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Dreamer
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Dreamer
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Hello
How do you manage your planned preventative maintenance? Did the pandemic set you back months and you’re not caught up yet? Have you changed from interval-based to risk-based, or some other option? Do you want to, but don’t have the time to research or implement change?

I have a 3rd year Medical Engineering student (another one, if you read my other thread) doing a project on the implications of, and solutions to, failed or heavily deferred PPM. We would like to talk to anyone with a view on this. How big a problem is it? What solutions have been tried? Do clinical engineers have autonomy, or are ‘higher’ levels of management involved? How does PPM work (if at all) in low resource settings, such as low and middle income countries? Are we asking the right questions?

We’d like to talk to people with a range of views and experience in the next month or two, to help develop a survey to be sent out more widely.

I’ll duplicate this request on IPEM Clin Eng community and the IPEM CE community. Are there better ways to access the wider Clinical Engineering population? How could we disseminate the survey? (Particularly England, as the other nations have small enough numbers of organisations to email individually.)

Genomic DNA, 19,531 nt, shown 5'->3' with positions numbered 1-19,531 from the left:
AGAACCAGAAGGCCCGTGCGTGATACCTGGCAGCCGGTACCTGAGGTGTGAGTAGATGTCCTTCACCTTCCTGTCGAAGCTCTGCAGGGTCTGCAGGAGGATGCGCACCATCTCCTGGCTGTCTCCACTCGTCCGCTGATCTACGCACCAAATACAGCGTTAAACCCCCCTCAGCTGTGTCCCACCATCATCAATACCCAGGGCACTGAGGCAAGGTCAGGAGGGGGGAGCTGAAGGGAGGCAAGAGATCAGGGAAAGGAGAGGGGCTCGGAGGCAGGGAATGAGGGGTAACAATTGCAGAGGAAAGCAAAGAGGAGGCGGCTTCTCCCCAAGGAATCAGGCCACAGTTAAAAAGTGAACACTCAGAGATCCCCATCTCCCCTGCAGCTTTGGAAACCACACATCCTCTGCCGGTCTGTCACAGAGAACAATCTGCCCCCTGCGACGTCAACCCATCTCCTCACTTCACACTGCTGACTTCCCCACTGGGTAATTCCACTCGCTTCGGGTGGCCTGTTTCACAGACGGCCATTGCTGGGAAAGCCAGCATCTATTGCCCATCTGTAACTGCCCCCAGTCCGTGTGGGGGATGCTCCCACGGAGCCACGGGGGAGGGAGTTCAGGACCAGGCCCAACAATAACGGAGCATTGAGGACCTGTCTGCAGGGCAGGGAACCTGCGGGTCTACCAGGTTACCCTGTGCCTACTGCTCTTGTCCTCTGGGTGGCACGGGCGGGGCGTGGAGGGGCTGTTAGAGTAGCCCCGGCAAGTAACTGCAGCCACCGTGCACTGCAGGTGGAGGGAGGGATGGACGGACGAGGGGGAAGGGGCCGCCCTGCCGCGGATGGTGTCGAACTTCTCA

Thanks in advance for your help.

Sue Peirce
CEDAR Research Fellow
Cardiff University

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Super Hero
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The questions are OK ... but the answers are surely self-evident.

Rather than launch into (yet another) essay on this topic - which has been batted about on this forum for at least the last twenty years - can I suggest that your student spends some time with the Search function on this website. There is a wealth of stuff available on line, too.

You see, we (at this end) don't yet know how much your student already knows about PM, Risk-Based PM, computer databases, assigning priorities ... and all the rest. Are we dealing with a novice, or someone already having some experience in such matters?